The American Alligator is the largest reptile in North America, yet it once sat on the brink of extinction due to unregulated hunting seasons and a demand for its hide. Conservation and habitat control have swung the pendulum for the alligator, however, which today number close to two million in Louisiana alone.
Louisiana has been and is still the leader when it comes to research and management of these wild reptiles. The robust alligator leather trade and meat market have enabled the success of the alligator conservation effort. Fees paid by alligator hunters and farmers provide funding to the Department of Wildlife and Fisheries to maintain the population. License fees and hide tag fees amount to more than a half million dollars annually, which goes directly toward the conservation and management of the Louisiana alligator population.
While it was once a novelty, alligator can now be found on menus statewide. The flavor is mild and the texture is similar to chicken or pork, which allows for the meat to be used in recipes across all cuisines. The tail and body meat is white to pink in color, while leg meat is slightly redder. Almost all alligator meat is sold boneless. It is high in protein and very low in calories, fat, saturated fat and cholesterol.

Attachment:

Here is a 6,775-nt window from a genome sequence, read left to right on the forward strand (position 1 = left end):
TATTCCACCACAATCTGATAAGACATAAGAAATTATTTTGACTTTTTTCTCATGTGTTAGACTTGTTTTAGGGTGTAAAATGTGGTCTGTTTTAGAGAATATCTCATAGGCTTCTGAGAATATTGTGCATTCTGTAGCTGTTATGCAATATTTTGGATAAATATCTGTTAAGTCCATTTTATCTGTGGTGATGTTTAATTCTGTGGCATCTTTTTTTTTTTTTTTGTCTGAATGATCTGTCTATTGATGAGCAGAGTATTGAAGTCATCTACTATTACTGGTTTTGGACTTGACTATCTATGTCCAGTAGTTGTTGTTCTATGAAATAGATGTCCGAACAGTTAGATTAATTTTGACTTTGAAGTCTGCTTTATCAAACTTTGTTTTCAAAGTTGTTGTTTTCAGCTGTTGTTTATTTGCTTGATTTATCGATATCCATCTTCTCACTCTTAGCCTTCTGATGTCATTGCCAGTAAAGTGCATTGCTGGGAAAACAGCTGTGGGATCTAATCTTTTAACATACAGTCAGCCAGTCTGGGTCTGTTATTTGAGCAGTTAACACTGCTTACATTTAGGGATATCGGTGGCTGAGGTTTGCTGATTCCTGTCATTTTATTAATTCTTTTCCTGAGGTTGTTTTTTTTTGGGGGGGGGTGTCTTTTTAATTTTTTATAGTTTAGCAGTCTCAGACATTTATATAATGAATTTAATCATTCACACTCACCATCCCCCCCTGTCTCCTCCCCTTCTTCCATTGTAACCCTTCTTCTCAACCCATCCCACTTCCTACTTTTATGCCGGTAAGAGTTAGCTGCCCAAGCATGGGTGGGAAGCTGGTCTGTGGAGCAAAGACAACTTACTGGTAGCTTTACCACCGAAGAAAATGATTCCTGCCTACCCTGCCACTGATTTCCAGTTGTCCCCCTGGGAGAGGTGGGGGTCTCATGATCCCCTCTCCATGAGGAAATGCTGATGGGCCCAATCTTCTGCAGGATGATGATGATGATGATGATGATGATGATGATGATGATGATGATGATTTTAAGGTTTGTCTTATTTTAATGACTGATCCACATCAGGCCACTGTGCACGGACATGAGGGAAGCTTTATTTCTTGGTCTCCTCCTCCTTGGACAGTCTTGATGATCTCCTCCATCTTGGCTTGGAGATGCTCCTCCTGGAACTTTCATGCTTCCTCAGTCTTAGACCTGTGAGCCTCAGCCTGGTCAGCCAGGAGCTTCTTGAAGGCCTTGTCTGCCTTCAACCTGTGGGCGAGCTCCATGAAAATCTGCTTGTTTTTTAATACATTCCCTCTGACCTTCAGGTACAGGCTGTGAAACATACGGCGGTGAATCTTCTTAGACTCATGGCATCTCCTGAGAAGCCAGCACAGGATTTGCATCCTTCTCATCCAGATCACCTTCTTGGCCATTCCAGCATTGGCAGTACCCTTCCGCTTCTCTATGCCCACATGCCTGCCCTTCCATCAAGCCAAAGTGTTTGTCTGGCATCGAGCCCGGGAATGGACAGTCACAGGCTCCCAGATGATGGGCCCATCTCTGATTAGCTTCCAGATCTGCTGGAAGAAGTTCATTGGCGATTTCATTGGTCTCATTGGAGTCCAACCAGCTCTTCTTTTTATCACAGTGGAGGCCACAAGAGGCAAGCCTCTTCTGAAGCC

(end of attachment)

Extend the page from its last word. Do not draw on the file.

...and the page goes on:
To find out where you can buy Louisiana alligator, visit Buy.LouisianaSeafood.com.
Louisiana’s wild alligator season takes place in September. Moderate amounts of fresh meat are available in months other than September from seafood dealers handling meat produced by alligator farms, and from wild alligators harvested under the Nuisance Alligator Control Program.
Fresh alligator may be kept sealed in its original packaging in the refrigerator for 10 to 12 days. Fresh or opened product should be refrigerated for only two to three days without freezing.
Alligator meat may be frozen for later use, but should have all fat removed before cooking or freezing. It may be frozen for up to a year wrapped in moisture-proof material and trimmed of fat.
Cooked alligator can be stored in the refrigerator for about three days.
Alligator meat is usually sold in fillets, and you’ll want roughly one-fourth pound to one-third pound per person.